Ensemble methodology's main aim is to somehow aggregate or summarize estimates from multiple models. In some cases this is aggregating different bootstrap estimates or Monte Carlo estimates, but others involve combining the estimates from starkly different models. When you look up "ensemble methods", especially in ESL, they mention boosting, bagging, bumping, random forests, and the EM algorithm. Question is: is this all of them? Or more generally, are all so-called ensemble methods somehow contained within these classes? Or is there a more general term that I'm missing?

The list so far:

  • Boosting
  • Bagging
  • Bumping
  • Random forests
  • EM algorithm

Can you add to this?


Ensemble methods arise when there is uncertainty about a particular model structure. The goal is to draw inference from a set, or ensemble, of candidate models. In a general sense, ensemble methods are a form of model averaging. The model may be a classification tree (random forests) or a regression model, or whatever. Several of the terms you've listed are simply alternative ways to take the average across models. Boosting is a term where models are sampled randomly, whereas other methods such as bagging and bumping more strongly emphasize training where the averaging is adaptive based on how well a particular model is doing. So I believe the more general class of methods you're interested in is 'model averaging' where the ensemble represents the set of candidate models to be averaged over.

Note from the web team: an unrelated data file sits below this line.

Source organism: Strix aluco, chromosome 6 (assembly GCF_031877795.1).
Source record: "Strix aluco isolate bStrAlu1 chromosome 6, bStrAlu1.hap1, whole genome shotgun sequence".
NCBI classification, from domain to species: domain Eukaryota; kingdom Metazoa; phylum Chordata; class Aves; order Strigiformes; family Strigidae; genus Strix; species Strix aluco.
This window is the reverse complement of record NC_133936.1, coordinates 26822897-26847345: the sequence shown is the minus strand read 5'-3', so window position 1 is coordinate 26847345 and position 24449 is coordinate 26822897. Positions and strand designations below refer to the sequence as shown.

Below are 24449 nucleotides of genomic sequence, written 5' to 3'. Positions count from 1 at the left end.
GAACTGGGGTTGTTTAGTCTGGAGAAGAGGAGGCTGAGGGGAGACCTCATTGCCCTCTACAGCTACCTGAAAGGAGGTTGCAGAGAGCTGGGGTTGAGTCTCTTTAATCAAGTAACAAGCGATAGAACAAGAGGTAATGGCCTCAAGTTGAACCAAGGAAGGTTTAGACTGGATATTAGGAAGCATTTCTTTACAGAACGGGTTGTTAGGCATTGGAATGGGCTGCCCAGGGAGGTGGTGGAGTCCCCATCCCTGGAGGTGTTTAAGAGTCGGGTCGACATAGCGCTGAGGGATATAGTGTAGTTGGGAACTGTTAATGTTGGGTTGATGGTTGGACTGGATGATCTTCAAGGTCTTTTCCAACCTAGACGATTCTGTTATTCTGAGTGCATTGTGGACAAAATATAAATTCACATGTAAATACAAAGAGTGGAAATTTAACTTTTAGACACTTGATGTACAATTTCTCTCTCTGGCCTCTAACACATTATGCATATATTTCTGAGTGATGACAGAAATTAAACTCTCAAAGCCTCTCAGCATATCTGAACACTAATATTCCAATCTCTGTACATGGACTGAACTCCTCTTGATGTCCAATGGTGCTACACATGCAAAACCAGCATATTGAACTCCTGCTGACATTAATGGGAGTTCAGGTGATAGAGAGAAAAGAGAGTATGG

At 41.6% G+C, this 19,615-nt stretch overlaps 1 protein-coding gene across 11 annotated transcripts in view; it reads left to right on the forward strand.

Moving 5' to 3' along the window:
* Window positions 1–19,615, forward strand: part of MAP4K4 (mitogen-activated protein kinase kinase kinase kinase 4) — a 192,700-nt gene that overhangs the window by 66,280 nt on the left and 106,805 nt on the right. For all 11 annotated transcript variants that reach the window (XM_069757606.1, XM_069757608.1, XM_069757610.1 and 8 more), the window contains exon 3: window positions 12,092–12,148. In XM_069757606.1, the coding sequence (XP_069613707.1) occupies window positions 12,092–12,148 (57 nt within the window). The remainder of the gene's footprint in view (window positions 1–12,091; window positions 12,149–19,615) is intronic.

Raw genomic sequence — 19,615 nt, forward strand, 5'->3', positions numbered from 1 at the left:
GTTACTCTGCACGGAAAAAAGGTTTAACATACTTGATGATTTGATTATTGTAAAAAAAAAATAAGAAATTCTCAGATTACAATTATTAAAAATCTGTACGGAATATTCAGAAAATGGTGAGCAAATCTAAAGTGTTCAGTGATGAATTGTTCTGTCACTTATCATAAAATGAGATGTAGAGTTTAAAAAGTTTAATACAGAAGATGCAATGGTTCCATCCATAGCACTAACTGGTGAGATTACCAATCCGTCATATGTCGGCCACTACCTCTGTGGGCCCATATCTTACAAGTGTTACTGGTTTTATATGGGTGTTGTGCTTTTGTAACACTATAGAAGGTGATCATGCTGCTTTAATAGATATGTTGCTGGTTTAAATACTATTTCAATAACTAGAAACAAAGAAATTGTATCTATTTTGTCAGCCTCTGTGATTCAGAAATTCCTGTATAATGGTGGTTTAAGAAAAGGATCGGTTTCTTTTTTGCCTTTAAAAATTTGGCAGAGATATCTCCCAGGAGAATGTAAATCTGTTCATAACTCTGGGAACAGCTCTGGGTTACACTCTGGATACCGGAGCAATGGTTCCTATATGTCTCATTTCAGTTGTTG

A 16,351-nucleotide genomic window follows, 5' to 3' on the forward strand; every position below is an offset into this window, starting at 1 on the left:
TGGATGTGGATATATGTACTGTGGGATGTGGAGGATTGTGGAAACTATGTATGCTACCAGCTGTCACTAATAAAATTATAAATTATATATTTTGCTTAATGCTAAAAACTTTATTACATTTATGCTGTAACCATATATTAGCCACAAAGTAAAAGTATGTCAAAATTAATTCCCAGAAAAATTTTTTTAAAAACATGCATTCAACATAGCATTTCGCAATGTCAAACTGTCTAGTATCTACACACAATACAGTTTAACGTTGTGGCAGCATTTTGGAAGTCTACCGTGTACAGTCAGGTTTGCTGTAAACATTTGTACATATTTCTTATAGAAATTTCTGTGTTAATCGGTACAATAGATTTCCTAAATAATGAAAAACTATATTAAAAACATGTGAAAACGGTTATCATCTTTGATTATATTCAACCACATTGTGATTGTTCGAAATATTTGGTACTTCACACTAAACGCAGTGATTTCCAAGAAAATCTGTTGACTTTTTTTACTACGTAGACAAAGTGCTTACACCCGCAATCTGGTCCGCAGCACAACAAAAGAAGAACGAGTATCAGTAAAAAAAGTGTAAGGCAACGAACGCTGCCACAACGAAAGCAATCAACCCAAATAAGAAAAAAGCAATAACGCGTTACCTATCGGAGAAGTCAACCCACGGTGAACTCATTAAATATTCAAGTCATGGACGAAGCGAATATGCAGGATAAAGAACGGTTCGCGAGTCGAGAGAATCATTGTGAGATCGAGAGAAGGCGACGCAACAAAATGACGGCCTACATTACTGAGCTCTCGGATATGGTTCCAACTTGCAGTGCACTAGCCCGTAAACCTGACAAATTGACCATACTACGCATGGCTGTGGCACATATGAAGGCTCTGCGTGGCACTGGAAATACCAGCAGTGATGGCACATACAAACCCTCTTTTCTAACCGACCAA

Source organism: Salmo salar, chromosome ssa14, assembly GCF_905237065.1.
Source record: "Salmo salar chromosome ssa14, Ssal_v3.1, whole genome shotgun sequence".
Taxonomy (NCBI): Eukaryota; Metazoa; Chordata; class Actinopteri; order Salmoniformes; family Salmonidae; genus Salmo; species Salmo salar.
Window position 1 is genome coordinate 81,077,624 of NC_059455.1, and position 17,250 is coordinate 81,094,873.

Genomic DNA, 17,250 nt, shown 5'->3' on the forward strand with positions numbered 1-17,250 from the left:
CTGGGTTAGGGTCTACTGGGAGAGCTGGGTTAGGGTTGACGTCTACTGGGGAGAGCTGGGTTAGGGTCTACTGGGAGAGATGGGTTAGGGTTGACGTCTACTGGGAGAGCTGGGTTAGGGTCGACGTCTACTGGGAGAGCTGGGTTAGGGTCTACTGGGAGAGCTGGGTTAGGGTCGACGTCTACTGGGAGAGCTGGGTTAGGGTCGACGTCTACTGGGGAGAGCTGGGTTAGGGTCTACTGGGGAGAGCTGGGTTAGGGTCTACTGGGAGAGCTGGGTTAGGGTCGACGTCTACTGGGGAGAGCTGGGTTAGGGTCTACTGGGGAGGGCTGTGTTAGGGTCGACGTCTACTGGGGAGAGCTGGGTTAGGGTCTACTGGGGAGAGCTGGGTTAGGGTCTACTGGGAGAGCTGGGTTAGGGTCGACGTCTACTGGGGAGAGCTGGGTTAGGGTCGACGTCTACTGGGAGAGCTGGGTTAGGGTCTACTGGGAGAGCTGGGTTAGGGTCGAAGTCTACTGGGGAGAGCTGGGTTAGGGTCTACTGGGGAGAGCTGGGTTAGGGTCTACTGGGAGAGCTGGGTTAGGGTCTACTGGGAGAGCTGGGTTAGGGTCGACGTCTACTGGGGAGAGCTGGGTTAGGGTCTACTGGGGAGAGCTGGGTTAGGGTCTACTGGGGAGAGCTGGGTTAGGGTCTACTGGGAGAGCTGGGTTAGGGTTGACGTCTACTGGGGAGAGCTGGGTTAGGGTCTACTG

• $\begingroup$ Yes, I'm thinking of chapter 8 of ESL. The question is: how do you take the average? Straight sample mean of the estimates? Probably we can do better. A weighted integral seems like a likely choice, but how do we choose the weights? $\endgroup$ – owensmartin Jun 19 '13 at 18:15
  • $\begingroup$ @owensmartin As I mentioned in the answer, there are many ways to take this kind of model ensemble average - the various methods you mentioned are all approaches, some more sophisticated than others, and all with their own pros and cons. Do you have a particular example? $\endgroup$ – gregory_britten Jun 19 '13 at 19:34

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